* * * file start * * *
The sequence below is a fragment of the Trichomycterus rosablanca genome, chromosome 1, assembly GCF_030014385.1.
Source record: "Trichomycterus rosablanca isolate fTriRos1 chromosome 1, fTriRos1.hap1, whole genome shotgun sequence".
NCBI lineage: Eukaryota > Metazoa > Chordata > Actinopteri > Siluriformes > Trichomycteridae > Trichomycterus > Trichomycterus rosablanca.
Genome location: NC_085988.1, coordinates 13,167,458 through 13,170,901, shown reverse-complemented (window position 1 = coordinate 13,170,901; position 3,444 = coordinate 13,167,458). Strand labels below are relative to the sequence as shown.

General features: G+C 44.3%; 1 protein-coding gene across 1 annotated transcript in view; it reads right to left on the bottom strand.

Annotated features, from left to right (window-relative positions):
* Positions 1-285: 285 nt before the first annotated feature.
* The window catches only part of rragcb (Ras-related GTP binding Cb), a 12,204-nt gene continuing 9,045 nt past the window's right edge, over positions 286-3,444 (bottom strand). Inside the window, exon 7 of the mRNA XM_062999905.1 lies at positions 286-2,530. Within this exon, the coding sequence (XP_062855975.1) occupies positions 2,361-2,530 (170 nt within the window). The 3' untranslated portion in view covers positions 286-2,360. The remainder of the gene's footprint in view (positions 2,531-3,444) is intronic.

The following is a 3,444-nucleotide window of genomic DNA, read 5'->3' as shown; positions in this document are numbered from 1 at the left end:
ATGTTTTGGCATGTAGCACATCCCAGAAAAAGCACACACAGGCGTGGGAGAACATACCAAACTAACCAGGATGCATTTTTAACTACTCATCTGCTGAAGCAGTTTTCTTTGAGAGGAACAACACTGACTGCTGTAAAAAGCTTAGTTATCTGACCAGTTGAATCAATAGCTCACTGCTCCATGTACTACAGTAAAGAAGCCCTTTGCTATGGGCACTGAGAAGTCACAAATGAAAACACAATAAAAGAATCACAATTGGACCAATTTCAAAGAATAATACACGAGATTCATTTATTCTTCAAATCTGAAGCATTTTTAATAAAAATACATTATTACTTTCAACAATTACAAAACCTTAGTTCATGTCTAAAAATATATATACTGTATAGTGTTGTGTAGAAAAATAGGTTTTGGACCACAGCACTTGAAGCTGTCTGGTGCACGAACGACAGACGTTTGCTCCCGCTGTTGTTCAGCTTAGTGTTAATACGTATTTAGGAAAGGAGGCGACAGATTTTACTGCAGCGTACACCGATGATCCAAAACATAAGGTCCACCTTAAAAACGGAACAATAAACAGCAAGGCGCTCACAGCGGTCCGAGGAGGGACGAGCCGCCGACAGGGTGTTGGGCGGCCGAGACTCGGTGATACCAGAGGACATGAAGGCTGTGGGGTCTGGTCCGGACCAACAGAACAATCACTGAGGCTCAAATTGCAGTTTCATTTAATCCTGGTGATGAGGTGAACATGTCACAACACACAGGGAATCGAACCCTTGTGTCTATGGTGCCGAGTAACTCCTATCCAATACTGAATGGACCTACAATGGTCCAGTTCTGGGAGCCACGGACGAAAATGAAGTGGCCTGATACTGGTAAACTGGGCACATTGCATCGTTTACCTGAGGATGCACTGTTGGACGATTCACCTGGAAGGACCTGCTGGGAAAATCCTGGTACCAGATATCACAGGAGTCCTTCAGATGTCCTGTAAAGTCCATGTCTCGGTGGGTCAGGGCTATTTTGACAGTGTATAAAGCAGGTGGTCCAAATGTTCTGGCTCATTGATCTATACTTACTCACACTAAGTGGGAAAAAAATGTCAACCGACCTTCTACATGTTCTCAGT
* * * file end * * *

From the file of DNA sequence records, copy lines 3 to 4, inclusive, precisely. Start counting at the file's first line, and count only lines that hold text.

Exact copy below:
NCBI lineage: Eukaryota > Metazoa > Chordata > Actinopteri > Siluriformes > Trichomycteridae > Trichomycterus > Trichomycterus rosablanca.
Genome location: NC_085988.1, coordinates 13,167,458 through 13,170,901, shown reverse-complemented (window position 1 = coordinate 13,170,901; position 3,444 = coordinate 13,167,458). Strand labels below are relative to the sequence as shown.